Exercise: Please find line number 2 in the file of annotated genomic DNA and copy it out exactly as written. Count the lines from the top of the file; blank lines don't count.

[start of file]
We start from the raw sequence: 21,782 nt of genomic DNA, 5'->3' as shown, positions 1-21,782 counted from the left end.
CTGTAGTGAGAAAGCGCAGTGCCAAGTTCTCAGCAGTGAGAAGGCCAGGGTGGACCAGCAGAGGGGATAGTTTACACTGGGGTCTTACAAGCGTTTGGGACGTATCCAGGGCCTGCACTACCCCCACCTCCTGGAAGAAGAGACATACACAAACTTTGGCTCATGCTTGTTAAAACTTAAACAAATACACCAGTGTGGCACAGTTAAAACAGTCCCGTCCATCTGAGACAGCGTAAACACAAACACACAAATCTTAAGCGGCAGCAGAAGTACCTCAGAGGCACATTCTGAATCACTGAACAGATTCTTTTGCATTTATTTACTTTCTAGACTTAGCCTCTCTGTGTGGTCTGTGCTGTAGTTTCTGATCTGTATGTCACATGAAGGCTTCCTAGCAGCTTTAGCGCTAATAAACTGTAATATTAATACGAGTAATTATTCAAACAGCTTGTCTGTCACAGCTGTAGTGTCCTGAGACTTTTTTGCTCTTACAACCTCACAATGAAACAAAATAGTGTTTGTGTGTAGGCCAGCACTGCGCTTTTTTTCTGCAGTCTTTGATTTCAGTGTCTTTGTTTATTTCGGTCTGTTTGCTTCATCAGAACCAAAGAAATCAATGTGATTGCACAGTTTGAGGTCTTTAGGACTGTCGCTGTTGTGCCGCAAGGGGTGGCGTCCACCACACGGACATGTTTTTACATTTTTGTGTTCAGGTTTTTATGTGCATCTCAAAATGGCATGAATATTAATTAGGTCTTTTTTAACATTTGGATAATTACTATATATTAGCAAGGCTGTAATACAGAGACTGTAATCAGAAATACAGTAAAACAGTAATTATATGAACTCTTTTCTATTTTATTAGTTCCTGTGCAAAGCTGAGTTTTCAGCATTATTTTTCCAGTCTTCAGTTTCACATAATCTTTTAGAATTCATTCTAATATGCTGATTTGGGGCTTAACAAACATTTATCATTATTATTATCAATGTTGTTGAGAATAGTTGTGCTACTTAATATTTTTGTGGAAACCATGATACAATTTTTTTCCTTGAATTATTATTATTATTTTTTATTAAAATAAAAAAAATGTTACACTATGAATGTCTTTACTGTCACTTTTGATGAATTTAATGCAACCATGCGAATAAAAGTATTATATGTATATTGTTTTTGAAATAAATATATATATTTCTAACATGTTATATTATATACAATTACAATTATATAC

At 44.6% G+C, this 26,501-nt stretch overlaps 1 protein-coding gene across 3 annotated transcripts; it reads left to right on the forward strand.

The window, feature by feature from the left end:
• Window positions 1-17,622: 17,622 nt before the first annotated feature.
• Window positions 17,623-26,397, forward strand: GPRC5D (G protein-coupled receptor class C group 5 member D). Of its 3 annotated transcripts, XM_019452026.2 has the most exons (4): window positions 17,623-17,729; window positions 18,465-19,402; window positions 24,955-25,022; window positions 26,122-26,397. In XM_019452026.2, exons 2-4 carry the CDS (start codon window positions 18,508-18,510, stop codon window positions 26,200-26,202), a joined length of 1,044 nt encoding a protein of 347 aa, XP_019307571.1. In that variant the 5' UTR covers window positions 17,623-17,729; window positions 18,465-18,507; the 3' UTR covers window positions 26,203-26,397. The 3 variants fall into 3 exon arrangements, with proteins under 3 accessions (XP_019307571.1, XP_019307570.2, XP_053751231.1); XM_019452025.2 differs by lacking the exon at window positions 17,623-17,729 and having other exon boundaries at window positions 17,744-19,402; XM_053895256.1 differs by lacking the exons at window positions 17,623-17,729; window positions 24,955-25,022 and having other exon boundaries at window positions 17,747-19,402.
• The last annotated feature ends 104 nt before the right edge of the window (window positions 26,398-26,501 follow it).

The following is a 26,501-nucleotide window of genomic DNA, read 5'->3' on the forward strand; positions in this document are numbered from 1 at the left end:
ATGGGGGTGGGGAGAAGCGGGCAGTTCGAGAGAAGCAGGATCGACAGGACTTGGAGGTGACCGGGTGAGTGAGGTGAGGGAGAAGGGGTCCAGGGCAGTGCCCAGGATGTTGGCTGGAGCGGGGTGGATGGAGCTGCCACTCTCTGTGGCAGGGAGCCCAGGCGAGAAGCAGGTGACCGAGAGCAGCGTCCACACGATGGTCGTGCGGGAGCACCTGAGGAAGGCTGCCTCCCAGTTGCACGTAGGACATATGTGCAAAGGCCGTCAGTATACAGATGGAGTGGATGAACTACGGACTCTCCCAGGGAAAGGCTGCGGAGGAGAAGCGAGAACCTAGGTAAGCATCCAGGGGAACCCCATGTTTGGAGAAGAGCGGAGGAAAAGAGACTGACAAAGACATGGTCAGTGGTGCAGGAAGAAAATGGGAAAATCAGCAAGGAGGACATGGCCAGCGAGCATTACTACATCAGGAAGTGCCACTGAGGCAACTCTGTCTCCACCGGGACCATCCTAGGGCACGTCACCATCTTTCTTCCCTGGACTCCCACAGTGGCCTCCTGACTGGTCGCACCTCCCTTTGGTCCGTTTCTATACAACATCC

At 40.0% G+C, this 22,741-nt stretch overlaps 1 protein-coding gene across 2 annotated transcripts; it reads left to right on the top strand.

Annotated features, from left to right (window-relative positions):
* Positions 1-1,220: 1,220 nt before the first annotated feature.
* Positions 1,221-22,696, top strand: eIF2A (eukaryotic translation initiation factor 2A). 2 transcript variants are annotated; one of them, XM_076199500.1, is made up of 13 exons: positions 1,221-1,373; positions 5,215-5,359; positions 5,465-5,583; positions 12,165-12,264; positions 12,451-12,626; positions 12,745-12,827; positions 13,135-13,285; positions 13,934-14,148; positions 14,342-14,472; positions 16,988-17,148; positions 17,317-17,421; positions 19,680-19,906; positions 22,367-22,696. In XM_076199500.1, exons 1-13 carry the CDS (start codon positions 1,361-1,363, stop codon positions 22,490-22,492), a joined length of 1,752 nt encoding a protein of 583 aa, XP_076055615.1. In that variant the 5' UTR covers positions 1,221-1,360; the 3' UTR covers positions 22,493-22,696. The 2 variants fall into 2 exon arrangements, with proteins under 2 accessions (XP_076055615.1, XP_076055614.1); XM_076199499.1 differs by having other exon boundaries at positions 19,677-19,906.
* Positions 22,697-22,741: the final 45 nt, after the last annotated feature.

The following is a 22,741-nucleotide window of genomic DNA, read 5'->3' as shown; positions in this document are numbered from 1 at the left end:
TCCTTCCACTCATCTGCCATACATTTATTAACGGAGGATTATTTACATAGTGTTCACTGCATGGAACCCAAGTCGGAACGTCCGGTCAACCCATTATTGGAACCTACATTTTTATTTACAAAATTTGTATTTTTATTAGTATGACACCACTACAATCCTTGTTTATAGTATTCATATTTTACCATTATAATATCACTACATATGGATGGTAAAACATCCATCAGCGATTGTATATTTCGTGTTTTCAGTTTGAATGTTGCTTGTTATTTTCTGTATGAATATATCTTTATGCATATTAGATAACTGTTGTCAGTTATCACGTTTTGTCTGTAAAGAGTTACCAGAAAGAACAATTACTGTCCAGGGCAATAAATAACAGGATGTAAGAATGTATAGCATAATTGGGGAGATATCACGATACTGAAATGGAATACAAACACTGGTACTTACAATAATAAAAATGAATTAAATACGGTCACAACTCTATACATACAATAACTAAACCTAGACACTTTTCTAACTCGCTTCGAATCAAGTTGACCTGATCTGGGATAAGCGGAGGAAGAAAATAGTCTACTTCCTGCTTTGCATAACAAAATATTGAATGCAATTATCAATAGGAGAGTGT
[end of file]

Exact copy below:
CTGTAGTGAGAAAGCGCAGTGCCAAGTTCTCAGCAGTGAGAAGGCCAGGGTGGACCAGCAGAGGGGATAGTTTACACTGGGGTCTTACAAGCGTTTGGGACGTATCCAGGGCCTGCACTACCCCCACCTCCTGGAAGAAGAGACATACACAAACTTTGGCTCATGCTTGTTAAAACTTAAACAAATACACCAGTGTGGCACAGTTAAAACAGTCCCGTCCATCTGAGACAGCGTAAACACAAACACACAAATCTTAAGCGGCAGCAGAAGTACCTCAGAGGCACATTCTGAATCACTGAACAGATTCTTTTGCATTTATTTACTTTCTAGACTTAGCCTCTCTGTGTGGTCTGTGCTGTAGTTTCTGATCTGTATGTCACATGAAGGCTTCCTAGCAGCTTTAGCGCTAATAAACTGTAATATTAATACGAGTAATTATTCAAACAGCTTGTCTGTCACAGCTGTAGTGTCCTGAGACTTTTTTGCTCTTACAACCTCACAATGAAACAAAATAGTGTTTGTGTGTAGGCCAGCACTGCGCTTTTTTTCTGCAGTCTTTGATTTCAGTGTCTTTGTTTATTTCGGTCTGTTTGCTTCATCAGAACCAAAGAAATCAATGTGATTGCACAGTTTGAGGTCTTTAGGACTGTCGCTGTTGTGCCGCAAGGGGTGGCGTCCACCACACGGACATGTTTTTACATTTTTGTGTTCAGGTTTTTATGTGCATCTCAAAATGGCATGAATATTAATTAGGTCTTTTTTAACATTTGGATAATTACTATATATTAGCAAGGCTGTAATACAGAGACTGTAATCAGAAATACAGTAAAACAGTAATTATATGAACTCTTTTCTATTTTATTAGTTCCTGTGCAAAGCTGAGTTTTCAGCATTATTTTTCCAGTCTTCAGTTTCACATAATCTTTTAGAATTCATTCTAATATGCTGATTTGGGGCTTAACAAACATTTATCATTATTATTATCAATGTTGTTGAGAATAGTTGTGCTACTTAATATTTTTGTGGAAACCATGATACAATTTTTTTCCTTGAATTATTATTATTATTTTTTATTAAAATAAAAAAAATGTTACACTATGAATGTCTTTACTGTCACTTTTGATGAATTTAATGCAACCATGCGAATAAAAGTATTATATGTATATTGTTTTTGAAATAAATATATATATTTCTAACATGTTATATTATATACAATTACAATTATATAC